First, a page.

UN’s Imaginary Planet

A banner advertising the COP26 climate talks in Glasgow, U.K., on Oct. 20, 2021. PHOTO BY IAN FORSYTH/BLOOMBERG FILES

William Watson writes at Financial Post What planet do UN carbon-fighters live on? Excerpts in italics with my bolds and added images.

If current trends continue, the chance of the world hitting the UN’s goals are slim to none

One of the biggest news stories in Quebec this week is the partial closing of the Louis Hippolyte-Lafontaine tunnel, a major commuting artery under the St. Lawrence River, for what are termed “urgent” repairs. Half the tunnel’s lanes will be closed for three years — though that’s probably optimistic. Montreal’s brand-spanking-new light rail system, which for some reason the people who run the public pension plan think will be a big money-maker for them, recently had its opening delayed until next spring. In Quebec, big projects delays are like winter snow: simply assumed.

Though big for the affected commuters, these are tiny projects for the world. Yet they’ll take three years. Slowly, very slowly, does seem to be the way things work in many parts of the world these days. (Is there, by the way, a more aptly named figure than former Ottawa police chief Peter Sloly, whose approach to the truckers’ incursion seems to have been the opposite of speedy — and therefore of course very, very Ottawa?)

The tunnel, the bridge and the Réseau express métropolitain LRT came to mind as I scrolled through the latest edition of the United Nation Environment Programme’s (UNEP) update on the progress — or, in its view, shameful lack of progress — the world has made decarbonizing itself.

Judging by the 2½ pages of acknowledgements, this annual “Emissions Gap Report” is an immense undertaking by all sorts of committed people from universities, the UNEP itself and organizations such as the Bezos Earth Fund, the International Council on Clean Transportation, the ClimateWorks Foundation and so on. IKEA itself gets a shout-out for contributions from its foundation.

Not all the carbon news is bad. In a lovely set of graphs — production values, as always at the UN, are world-class — the team reports on how each G20 country is doing on its 2050 target (or NDC: nationally determined contribution). The arrow emerging from Canada’s trend points downward and to the right, heading for what looks like an exact bull’s eye with our commitment. If we do what we’ve said we’ll do — though that’s obviously a big if — we’ll get there. The EU27, the United Kingdom, the United States and Australia (though its aim is off by a few years) are in essentially the same situation.

But other countries are not, including five that already account for a quarter of greenhouse gas emissions. Thus the arrows for China, India, Russia, Brazil and Indonesia are headed skyward, soaring to levels far above their 2060 (not 2050) commitments. Maybe a decade or two of rapid economic growth will persuade them they’re now rich enough to go after carbon. But if current trends continue, the chance of the world hitting the UN’s goals are slim to none.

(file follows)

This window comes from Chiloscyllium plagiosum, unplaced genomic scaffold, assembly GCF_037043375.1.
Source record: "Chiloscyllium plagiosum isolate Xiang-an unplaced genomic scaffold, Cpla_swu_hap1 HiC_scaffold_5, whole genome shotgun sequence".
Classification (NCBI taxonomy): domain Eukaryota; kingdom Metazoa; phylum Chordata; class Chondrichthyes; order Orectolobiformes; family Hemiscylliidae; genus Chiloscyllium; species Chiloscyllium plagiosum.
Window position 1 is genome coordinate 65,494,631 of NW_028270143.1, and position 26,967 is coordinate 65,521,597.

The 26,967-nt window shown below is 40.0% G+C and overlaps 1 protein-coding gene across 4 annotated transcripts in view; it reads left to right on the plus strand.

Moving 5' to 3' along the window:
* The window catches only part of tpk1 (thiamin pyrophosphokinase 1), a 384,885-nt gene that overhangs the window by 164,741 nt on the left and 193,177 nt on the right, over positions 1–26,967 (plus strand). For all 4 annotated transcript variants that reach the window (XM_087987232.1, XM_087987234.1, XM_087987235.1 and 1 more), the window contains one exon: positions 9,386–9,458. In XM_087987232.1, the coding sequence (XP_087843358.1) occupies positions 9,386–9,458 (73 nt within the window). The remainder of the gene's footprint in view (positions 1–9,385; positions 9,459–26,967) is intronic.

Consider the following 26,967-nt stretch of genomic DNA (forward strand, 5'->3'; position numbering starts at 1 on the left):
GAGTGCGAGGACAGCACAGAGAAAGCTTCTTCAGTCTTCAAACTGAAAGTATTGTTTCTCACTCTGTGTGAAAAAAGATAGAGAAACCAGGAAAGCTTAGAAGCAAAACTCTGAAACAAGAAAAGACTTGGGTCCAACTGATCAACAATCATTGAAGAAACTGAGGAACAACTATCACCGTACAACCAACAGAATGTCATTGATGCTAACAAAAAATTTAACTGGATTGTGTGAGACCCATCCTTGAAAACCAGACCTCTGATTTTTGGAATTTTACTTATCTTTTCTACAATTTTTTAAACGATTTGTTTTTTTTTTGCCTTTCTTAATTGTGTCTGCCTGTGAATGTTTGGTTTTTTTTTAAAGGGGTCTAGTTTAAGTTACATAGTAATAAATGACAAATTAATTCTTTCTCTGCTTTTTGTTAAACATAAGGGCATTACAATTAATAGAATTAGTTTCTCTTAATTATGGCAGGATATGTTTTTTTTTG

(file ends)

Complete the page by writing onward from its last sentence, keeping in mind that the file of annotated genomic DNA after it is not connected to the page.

Which leads to a lot of foot-stamping scolding on the part of the emissions-gap team. Watching 20th-century international hockey, we Canadians were always shocked that Soviet coaches evidently thought they could get more out of their players by haranguing them on the bench after a lousy play. For some reason, the UN folk don’t seem to understand that being harangued puts most people off.

LULUCF refers to emissions from land use and forestry, which can be in addition or subtraction.

Yet the report argues what we need is “wide-ranging, large-scale, rapid and systemic transformation” in order to reach the goal of a two-degree, let alone 1.5-degree, increase in average global temperatures. “Is it a tall order to transform our systems in just eight years?” asks the executive director of UNEP, apparently with a straight face. “Yes,” she concedes, “but we must try.” And so the report goes on to provide a long list of imperatives for governments, industry and (they get their own chapter) bankers.

We all understand that ardent environmentalists are driven by their love for the planet. But which planet exactly do they live on? In the part of planet earth I live on (and love, too, in my own conservative way), it takes three years to perform “urgent” repairs on an important tunnel — and it probably took at least as many to clear the decision to go ahead. Yet here are apparently intelligent and certainly well-educated people saying the world must turn its agricultural sector upside down, or at least get a good start on doing so, in just eight years.

Figure 6.2 Food systems emissions trajectory and mitigation potentials by transformation domain

Societies do undergo radical transformations. The other day I found myself talking to a speaker, telling it which radio station to play. We of a certain age are living quite differently than we did as children. But people only make these big transformations voluntarily, when new technologies or ideas come along that are self-evidently desirable and appear worth spending money on.

That would not be the case with a precipitate, top-down overhaul
of our agricultural and industrial systems.

We’ve only just figured out how to feed eight-billion people. What happens to a billion or two of them if the grand agricultural experiment the UN wants us all to try doesn’t work out? Environmentalists always say this is the only planet we’ve got. It is indeed. But that means there’s nowhere else to import food from if global experiments go wrong.

via Science Matters

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November 4, 2022 at 01:39PM

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